Thought for the Week 12 Jan

Surprisingly Unsurprised

hoto by June O on Unsplash


When last were you properly surprised?

Not the surprise of an unexpected visitor or finding a lost piece of jewellery that you had lost and given up finding anymore. No, more the surprise of fully expecting one thing and then being met by quite the opposite. Whether for the better or for the worse.

Given the generally predictable and rather risk averse day to day existence we experience in western metropolitan suburbia serious surprises of wonder or exasperation seem quite rare.

As a person whose faith plays a big part in my life, I wonder whether we ever get surprised by God anymore.

Like Hannah or Elizabeth of the barren womb yet surprisingly baring a baby episodes. Like the giant being slain by the boyish shepherd lad story. Like the “surely his body must have been stolen” disappearing and reappearing act of the murdered would-be messiah on Easter Sunday.

The prophet that ran away after his victory and hid in the mountain cave who wanted to experience God was surprised to find no god in the storm, nor in the fire nor in the earthquake but surprisingly in the still quiet voice that followed. I reckon Samuel was surprised that it was not Eli that called him in the still of the night and that he should rather answer the voice of God if he heard it again.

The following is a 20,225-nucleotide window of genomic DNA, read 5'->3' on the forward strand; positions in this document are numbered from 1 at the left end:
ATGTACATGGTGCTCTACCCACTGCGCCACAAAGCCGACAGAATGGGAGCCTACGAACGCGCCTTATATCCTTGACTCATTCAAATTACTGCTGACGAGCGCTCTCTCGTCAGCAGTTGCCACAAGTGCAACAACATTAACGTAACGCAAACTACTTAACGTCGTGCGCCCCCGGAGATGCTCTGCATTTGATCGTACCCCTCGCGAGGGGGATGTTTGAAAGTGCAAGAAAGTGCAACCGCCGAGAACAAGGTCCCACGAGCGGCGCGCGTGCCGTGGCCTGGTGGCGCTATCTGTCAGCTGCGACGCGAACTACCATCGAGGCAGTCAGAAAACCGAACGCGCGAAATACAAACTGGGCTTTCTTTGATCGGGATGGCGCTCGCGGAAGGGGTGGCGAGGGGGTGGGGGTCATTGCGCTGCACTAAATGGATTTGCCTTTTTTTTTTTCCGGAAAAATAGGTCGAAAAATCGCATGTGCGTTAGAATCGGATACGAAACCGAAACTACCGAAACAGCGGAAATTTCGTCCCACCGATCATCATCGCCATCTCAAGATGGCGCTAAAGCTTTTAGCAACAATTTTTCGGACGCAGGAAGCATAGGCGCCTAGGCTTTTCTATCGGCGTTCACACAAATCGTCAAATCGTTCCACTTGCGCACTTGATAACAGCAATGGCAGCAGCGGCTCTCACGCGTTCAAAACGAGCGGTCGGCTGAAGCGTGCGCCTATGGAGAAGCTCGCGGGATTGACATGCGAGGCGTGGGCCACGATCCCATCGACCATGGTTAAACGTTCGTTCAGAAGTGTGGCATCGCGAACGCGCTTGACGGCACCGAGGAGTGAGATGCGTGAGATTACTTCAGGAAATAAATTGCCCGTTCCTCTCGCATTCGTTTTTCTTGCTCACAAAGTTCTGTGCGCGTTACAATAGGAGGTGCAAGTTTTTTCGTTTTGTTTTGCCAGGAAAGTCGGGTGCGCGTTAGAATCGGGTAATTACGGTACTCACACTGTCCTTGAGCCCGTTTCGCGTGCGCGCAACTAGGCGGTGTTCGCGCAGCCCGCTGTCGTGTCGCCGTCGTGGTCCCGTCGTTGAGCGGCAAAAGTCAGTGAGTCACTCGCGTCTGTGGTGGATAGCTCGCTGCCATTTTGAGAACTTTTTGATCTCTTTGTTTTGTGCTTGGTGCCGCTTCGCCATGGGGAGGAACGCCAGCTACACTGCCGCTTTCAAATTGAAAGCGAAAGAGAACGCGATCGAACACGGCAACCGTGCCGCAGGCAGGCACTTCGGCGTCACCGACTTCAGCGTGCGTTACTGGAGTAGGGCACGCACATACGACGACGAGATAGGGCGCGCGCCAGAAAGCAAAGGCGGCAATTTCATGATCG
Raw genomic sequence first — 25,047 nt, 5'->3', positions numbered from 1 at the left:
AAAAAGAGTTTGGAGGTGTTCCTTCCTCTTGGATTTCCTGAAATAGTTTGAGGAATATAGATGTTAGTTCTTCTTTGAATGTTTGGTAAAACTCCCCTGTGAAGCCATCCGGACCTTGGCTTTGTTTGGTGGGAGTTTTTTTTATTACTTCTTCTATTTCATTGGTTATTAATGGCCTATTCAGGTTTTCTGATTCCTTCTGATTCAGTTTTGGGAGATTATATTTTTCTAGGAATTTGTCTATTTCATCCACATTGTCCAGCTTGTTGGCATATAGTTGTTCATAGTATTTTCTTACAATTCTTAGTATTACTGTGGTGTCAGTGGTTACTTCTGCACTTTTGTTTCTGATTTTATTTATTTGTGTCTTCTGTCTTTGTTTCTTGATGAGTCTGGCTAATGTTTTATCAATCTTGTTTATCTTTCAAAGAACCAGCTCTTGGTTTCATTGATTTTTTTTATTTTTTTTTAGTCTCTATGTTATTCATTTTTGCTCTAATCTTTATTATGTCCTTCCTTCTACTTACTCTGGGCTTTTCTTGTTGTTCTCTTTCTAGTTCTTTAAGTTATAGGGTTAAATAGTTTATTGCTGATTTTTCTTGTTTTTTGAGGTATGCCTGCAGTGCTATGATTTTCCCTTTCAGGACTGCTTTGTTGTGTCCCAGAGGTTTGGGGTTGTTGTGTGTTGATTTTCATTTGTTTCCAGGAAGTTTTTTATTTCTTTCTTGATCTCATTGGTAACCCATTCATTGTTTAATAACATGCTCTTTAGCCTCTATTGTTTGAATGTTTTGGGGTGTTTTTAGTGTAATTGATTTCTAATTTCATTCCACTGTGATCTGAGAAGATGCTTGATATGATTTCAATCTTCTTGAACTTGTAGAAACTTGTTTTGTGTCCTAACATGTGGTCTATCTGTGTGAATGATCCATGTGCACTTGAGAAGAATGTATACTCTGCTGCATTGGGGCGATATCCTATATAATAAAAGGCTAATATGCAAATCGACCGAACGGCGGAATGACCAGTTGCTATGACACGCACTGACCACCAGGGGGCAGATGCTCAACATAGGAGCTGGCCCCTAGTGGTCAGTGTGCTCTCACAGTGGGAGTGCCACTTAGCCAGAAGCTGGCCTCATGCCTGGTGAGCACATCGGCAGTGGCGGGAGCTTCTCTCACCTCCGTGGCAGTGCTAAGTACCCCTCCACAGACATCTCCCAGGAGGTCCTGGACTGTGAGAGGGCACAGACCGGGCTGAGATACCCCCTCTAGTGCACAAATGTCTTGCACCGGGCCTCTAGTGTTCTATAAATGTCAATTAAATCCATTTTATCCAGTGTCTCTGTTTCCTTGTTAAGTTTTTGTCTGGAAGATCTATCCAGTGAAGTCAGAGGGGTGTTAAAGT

Does this mean that we have domesticated God and he is no longer awesome? Or does it mean that God has “left the building” and we have been left god-less by a disinterested God? Could it be that God might well be still surprising people unexpectedly but because we do not expect God to be engaging, we have lowered our expectations?

I believe that if we journey closely after Jesus we will be surprised. Even it we never come across deus ex machina (miraculous divine intervention) type experiences. It appears that John the Baptiser had no miraculous saving of his life when he lost his head. He was hugely surprised, nonetheless, by Jesus asking to be baptised by him as he had fully expected Jesus to act 100% the opposite. Peter, one of Jesus’ closest followers (at least sometimes) probably had one of his biggest surprises when Jesus forgave him and reaffirmed him despite Peter’s woeful forsaking Jesus in the latter’s hour of need. The disciples (including Peter) were astounded (despite following Jesus for years) when Jesus washed their feet like a servant in stead of expecting them to wash his feet. Most of the crowds following Jesus would have been gobsmacked when Jesus included many from the people from “the others”, the excluded ones, like Roman soldiers, a bleeding woman, a whoring young upstart who wasted the family name and fortunes, the hated Samaritans and tax collectors – to name just a few.

I invite you here at the start of 2020 to ask God to open your eyes for some 20:20 vision clarity of who God is and what God is about. The best way to get insight into, understanding of and be challenged by God is to look deep into the being of Jesus – the ultimate embodiment of the God of the ages.

The internationally used lectionary this year follows the Gospel of Matthew.

Have a read at it. Closely. Often. And be surprised.

 Rev Alan Childs


Each week the minister shares a Thought for the Week.

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